I’ve studied Italian against the chance that I might get to perform in an opera one day. But most of what I’ve learned has come from opera libretti, so my conversational Italian is along the lines of (translated into English) “Perfidious one, thou hast deceived me!” I recognize that probably would be useful only in addressing a Roman street vendor who has just sold me a pair of “Gucci” loafers.

Nevertheless, our rehearsals progress. I’m struck by the incredible energy generated by our director, Giandomenico Vaccari, a man of slight build and tremendous perspicacity who knows every note and every word of “Don Giovanni.” He moves about the rehearsal hall like a caged panther, pacing and thinking, his head in his hands. When the inspiration hits him, he’s on it like a drone strike. He knows exactly what he wants from his performers.

The principal singers, all of whom appear to be in their late twenties or early thirties, are as spirited and enthusiastic as any producer or director could hope. They’re personable, friendly and supportive of each other and the entire cast. And can they sing. They’ve memorized their roles — most have appeared in other productions of “Don Giovanni” — so for them, it’s primarily a matter of honing in on the director’s interpretation and learning where to be and what to do when they’re on stage.

But we’re not on stage yet. We’re still rehearsing in the Rappahannock County Elementary School gym while sets are being constructed and costumes made at Castleton. Vaccari says we’ll be in the gym for another week.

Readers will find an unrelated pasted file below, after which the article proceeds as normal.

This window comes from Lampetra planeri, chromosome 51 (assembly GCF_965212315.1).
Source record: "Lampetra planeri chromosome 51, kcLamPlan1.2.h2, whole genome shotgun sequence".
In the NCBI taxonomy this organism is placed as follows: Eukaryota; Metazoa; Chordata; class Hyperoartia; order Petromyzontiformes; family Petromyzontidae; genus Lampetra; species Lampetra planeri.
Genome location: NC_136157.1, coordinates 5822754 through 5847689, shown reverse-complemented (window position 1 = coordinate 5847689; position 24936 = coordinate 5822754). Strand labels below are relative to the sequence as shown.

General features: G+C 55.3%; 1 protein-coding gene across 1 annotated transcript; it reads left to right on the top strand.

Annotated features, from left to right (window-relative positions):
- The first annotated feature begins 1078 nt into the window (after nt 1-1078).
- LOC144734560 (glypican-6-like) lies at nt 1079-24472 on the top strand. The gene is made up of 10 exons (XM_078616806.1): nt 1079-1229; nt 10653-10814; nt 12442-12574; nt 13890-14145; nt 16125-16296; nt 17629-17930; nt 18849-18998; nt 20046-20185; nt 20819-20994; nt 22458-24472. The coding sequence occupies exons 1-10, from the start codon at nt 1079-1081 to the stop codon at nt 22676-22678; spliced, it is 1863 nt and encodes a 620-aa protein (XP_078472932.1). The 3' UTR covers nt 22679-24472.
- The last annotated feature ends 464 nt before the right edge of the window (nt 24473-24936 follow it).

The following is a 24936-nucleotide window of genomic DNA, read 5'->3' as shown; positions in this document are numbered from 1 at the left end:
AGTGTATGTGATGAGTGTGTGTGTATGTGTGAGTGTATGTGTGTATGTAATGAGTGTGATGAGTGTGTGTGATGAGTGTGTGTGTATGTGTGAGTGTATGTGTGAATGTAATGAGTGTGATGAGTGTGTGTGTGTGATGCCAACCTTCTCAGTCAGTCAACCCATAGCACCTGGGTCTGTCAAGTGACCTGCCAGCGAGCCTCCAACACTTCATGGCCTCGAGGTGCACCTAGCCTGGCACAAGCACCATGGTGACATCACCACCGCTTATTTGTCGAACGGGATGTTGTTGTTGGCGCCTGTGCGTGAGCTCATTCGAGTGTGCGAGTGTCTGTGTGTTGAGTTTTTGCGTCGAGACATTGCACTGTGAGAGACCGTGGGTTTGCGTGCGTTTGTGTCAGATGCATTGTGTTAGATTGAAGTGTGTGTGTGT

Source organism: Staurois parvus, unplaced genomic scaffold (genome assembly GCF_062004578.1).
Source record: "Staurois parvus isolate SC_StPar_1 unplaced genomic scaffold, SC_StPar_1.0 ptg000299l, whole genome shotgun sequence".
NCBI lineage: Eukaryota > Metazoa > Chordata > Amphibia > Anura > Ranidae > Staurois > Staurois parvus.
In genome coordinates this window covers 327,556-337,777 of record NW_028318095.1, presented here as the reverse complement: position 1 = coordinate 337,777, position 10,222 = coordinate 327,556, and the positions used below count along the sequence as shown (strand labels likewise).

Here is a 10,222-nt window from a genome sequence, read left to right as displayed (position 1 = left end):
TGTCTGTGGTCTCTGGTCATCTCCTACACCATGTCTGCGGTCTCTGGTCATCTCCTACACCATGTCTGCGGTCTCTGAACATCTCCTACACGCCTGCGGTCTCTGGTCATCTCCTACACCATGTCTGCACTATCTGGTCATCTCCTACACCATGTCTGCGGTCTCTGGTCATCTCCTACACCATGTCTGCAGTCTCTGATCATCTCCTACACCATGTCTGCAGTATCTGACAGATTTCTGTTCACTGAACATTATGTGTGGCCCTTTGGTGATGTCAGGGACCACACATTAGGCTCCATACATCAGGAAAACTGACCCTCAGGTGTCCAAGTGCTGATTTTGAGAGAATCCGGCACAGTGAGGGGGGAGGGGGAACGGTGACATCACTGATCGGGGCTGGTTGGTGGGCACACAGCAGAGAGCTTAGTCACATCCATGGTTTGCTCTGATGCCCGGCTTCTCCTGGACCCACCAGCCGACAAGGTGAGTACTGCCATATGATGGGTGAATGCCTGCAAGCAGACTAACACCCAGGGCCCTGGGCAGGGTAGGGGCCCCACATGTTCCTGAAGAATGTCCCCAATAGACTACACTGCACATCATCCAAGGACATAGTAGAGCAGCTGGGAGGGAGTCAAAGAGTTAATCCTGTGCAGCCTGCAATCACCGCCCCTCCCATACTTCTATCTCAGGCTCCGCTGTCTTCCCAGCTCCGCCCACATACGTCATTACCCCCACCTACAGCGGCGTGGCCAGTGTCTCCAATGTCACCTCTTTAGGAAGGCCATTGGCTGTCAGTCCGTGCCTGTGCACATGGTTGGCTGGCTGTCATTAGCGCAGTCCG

His concept for this production is interesting. The legend of Don Juan (Giovanni in Italian) has been around for centuries. He first took literary form in Spain in the mid-1600s and, later in that century, was brought to life in France by no less a playwright than Molière. The story of the his life and loves has fascinated great writers through the years and he’s been interpreted on screen by stars from John Barrymore to Johnny Depp.

Vaccari’s concept is that the Don exists through time because he manages to escape punishment and death as easily as he slips away from the women he loves and leaves. He operates by trickery and deceit, with one foot in reality and one on an otherworldly plain where spirit-like enablers help him get what he wants then get away.

Don Juan/Giovanni truly is a man for the ages.

Episode IV: ‘The Man with a Spyglass’

Rehearsals continue apace. We’re winding up our stay at the Rappahannock County Elementary School gym and next week will begin rehearsing on stage at Castleton. My anticipation is palpable.

It’s been enjoyable getting to know and work with the cast. All serious musicians, all highly professional and all quite personable, our principals also have a collective sense of fun that pops out every now and then. I had been concerned initially that as opera stars, they might be a bit, well, unapproachable. Wrong! Backstage, they talk about all the things everyone else does.